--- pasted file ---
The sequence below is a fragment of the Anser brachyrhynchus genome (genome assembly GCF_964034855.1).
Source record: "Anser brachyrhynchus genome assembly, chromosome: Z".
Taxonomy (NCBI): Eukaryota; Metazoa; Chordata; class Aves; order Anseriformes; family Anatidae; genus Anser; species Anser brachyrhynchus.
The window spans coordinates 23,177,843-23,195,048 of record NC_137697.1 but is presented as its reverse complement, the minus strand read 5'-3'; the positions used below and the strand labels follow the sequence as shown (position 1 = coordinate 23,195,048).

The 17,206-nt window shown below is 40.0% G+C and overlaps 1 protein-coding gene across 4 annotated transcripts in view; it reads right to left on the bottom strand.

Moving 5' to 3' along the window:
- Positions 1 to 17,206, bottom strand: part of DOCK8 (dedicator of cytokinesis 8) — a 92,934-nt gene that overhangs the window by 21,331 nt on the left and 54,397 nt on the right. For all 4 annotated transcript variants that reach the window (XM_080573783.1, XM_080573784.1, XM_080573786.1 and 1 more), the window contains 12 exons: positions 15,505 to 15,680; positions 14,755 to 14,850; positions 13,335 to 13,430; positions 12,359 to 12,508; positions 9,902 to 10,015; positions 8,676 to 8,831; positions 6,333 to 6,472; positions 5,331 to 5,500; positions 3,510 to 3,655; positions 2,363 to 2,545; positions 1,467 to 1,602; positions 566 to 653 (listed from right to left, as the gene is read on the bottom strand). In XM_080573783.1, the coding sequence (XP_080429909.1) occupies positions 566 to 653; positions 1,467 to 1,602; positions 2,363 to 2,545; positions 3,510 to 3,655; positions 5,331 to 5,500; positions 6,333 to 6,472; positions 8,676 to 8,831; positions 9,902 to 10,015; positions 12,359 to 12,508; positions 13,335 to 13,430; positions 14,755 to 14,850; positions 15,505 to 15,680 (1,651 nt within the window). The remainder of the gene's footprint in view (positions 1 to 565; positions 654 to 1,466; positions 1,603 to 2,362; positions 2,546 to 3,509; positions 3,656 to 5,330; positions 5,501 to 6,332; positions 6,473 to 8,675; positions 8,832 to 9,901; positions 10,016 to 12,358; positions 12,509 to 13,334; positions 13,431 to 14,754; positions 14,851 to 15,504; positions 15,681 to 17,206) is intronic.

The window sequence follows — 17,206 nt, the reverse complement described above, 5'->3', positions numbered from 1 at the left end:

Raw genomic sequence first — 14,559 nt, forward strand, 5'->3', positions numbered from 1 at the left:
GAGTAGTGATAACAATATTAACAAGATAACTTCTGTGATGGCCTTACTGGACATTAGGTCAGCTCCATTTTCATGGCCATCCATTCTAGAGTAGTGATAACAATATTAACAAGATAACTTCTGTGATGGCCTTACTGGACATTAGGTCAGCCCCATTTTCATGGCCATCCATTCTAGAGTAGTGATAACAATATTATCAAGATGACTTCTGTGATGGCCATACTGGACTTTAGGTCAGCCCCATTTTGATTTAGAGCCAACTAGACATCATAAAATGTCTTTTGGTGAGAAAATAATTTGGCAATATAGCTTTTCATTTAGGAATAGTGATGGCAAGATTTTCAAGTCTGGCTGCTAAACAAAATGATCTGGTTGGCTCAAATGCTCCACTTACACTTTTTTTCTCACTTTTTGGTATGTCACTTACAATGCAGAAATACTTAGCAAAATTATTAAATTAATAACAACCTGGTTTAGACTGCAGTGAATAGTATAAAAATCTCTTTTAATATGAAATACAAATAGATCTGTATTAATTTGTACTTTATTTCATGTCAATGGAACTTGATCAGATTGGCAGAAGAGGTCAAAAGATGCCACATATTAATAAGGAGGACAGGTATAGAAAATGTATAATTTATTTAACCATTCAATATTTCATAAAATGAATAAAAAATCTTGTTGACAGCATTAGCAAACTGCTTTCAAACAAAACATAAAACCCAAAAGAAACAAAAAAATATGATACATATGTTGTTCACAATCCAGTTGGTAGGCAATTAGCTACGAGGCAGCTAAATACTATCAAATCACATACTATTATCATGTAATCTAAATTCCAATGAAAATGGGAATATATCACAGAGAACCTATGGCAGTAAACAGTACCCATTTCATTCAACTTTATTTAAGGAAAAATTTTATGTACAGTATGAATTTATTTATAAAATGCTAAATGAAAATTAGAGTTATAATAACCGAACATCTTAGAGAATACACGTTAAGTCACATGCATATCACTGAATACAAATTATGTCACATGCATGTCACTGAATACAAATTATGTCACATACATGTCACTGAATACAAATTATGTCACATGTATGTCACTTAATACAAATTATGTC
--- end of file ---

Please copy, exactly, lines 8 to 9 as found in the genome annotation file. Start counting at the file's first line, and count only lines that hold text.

The window sequence follows — 17,206 nt, the reverse complement described above, 5'->3', positions numbered from 1 at the left end:

Raw genomic sequence first — 14,559 nt, forward strand, 5'->3', positions numbered from 1 at the left: